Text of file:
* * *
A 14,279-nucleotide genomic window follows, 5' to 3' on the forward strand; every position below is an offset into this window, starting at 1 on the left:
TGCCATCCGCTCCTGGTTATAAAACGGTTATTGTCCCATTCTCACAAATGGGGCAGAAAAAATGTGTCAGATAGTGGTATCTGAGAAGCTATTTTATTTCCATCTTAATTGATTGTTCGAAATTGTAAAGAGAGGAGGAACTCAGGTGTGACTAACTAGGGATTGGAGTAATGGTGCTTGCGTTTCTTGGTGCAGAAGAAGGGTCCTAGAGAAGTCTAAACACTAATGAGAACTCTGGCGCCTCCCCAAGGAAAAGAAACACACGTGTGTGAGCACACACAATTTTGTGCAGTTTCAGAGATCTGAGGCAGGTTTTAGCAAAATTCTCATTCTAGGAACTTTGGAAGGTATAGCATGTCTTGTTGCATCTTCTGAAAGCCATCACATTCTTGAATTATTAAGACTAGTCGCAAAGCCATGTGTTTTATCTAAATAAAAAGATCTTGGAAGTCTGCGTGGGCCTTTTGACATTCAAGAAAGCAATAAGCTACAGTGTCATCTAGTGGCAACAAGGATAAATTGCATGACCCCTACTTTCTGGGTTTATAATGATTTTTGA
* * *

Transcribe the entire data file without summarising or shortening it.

A 14,279-nucleotide genomic window follows, 5' to 3' on the forward strand; every position below is an offset into this window, starting at 1 on the left:
TGCCATCCGCTCCTGGTTATAAAACGGTTATTGTCCCATTCTCACAAATGGGGCAGAAAAAATGTGTCAGATAGTGGTATCTGAGAAGCTATTTTATTTCCATCTTAATTGATTGTTCGAAATTGTAAAGAGAGGAGGAACTCAGGTGTGACTAACTAGGGATTGGAGTAATGGTGCTTGCGTTTCTTGGTGCAGAAGAAGGGTCCTAGAGAAGTCTAAACACTAATGAGAACTCTGGCGCCTCCCCAAGGAAAAGAAACACACGTGTGTGAGCACACACAATTTTGTGCAGTTTCAGAGATCTGAGGCAGGTTTTAGCAAAATTCTCATTCTAGGAACTTTGGAAGGTATAGCATGTCTTGTTGCATCTTCTGAAAGCCATCACATTCTTGAATTATTAAGACTAGTCGCAAAGCCATGTGTTTTATCTAAATAAAAAGATCTTGGAAGTCTGCGTGGGCCTTTTGACATTCAAGAAAGCAATAAGCTACAGTGTCATCTAGTGGCAACAAGGATAAATTGCATGACCCCTACTTTCTGGGTTTATAATGATTTTTGA